Dance Marathon Efforts Should Continue, Expand

The first Boston College Dance Marathon in over 10 years, sponsored by the Sophomore Class Council, was held this past Friday and Saturday. It consisted of 12 hours of dancing and performances by various BC dance groups such as Full Swing and Phaymus, as well as other activities including visits by local pediatric cancer patients. In total, the event raised $17,000 for the Boston Children’s Hospital. Roughly 200 students participated in the marathon, which was held in the Flynn Recreation Complex.

Since the event was the first dance marathon in many years, this relatively low turnout is understandable and should not discourage the continuation of this event in future years. This year should serve as the launch for future events, and students should continue to both promote and attend these events. The money goes toward a good cause, and the event effectively promotes awareness of pediatric illness. Dance marathons have found great success on other college campuses, but many of these other colleges are larger state schools such as Pennsylvania State and the University of Florida. These schools have different cultures than BC as well as much larger student bodies. The same methods used at these schools will most likely not generate the same levels of success at BC. Because of this, the event should be adjusted to bring in a greater number of students in the future.

One way to do this is by looking at past events that have achieved great success. These events normally involve a high-level administrative group or something that involves a great portion of the student body, such as Showdown. Partnering with multiple groups would allow the Sophomore Class Council to attract more students. One of the reasons Showdown has achieved such success in the past is due to the wide range of groups involved and the connections many students have to at least one of these groups.

This year’s dance marathon involved partnership with a number of dance groups, as well as cooperation with local businesses. In the future these same efforts can be expanded to on-campus administrative and high-profile groups. Those planning the Dance Marathon in the future should look to partner with a powerful group on campus that can provide other outlets for promotion as well as other incentives for students to attend. This could include athletics, whose support could help generate interest in the event. At Northwestern University, for example, students have hosted a dance marathon for the past 42 years. In that time, the university has raised over $16 million. This kind of success could be replicated at BC, with time and a creative look at high-powered resources.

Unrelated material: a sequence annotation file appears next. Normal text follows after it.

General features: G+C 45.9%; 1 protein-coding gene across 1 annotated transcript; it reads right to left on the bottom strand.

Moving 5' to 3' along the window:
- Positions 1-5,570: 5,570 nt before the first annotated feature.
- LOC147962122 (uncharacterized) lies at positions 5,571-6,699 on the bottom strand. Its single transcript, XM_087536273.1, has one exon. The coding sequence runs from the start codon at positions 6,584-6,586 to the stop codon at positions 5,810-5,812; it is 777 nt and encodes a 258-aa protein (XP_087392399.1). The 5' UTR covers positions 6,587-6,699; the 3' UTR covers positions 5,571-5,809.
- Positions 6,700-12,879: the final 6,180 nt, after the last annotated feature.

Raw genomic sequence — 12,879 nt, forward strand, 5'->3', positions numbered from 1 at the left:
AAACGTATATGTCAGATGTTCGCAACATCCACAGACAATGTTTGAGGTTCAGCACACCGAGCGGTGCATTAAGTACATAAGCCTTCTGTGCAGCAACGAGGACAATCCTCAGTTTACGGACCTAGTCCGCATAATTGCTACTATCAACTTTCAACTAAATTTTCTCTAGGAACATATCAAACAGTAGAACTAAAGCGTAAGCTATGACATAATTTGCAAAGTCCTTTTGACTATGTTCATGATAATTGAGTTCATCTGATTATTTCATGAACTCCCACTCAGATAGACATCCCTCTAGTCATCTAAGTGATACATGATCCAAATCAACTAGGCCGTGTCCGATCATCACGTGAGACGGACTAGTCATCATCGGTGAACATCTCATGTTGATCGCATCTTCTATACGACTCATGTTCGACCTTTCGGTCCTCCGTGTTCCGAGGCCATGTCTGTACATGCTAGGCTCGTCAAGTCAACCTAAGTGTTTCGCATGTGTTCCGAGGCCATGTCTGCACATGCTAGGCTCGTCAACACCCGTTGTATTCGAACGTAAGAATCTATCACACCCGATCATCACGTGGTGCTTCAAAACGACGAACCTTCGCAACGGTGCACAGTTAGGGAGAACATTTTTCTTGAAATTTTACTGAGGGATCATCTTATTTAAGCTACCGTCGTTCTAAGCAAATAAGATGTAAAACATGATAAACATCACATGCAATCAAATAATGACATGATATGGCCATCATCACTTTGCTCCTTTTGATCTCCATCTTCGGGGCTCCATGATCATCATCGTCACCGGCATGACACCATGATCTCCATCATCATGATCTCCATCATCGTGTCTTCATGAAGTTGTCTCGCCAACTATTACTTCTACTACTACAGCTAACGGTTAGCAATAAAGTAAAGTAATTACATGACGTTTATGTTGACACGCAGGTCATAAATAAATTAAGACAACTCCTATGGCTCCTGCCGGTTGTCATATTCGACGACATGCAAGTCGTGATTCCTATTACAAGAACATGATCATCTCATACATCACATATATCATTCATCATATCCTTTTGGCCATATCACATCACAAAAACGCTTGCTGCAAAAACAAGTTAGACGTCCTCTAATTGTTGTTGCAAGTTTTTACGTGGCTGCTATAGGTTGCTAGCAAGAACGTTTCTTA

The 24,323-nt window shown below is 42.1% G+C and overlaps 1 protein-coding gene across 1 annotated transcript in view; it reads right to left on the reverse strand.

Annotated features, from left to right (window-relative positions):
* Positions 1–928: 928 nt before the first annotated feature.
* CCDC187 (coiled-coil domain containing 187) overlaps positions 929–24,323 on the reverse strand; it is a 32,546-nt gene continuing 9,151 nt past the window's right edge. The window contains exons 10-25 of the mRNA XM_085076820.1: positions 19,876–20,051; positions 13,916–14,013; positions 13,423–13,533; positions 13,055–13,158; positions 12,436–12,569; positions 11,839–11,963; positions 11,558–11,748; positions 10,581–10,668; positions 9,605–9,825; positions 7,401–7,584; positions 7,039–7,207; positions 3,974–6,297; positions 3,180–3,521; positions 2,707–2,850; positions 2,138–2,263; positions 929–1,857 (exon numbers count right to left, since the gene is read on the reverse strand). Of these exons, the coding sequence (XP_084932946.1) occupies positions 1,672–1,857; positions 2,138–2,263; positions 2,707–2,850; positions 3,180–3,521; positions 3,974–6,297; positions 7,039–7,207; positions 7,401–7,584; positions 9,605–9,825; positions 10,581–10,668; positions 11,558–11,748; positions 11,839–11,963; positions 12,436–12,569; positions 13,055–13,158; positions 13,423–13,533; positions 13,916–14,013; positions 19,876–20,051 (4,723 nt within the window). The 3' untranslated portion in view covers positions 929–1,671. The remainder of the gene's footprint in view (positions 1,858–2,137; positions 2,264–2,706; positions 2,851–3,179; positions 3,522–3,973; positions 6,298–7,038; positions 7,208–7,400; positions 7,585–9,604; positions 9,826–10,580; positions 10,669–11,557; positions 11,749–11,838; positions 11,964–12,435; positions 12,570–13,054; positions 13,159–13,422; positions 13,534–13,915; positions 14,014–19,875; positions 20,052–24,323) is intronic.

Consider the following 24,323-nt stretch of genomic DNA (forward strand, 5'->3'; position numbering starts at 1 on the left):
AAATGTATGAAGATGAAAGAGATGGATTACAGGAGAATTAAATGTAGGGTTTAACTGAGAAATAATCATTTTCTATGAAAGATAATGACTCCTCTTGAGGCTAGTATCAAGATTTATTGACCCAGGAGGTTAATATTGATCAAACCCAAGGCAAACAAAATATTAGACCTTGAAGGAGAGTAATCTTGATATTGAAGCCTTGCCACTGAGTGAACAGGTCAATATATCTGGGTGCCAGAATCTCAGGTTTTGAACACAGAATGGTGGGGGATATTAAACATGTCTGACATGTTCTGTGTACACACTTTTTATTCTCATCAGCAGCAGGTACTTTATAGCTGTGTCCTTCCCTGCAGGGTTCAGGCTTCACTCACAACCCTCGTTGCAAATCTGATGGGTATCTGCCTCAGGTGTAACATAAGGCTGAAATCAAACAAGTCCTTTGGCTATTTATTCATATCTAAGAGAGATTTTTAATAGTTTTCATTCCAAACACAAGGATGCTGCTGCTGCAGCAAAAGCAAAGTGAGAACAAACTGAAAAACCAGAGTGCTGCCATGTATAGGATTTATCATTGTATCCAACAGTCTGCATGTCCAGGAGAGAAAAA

Showdown, which was held on Saturday, April 13, presents another issue in relation to the Dance Marathon. Two dance-related charity events within one week of each other could easily have caused apathy toward the second event. Because of the shared features of each event, this could present another possible partnership for the Dance Marathon. Partnering with Showdown, or another powerful event, would allow for advertising and promotion through multiple outlets, generating increased interest. By bringing together these various groups, the Dance Marathon would most likely be able to attract more students. This possibility should be seriously considered in order to increase turnout for the Dance Marathon and raise more money for the Children’s Hospital in the future.

Featured Image by Kristin Saleski / Heights Staff

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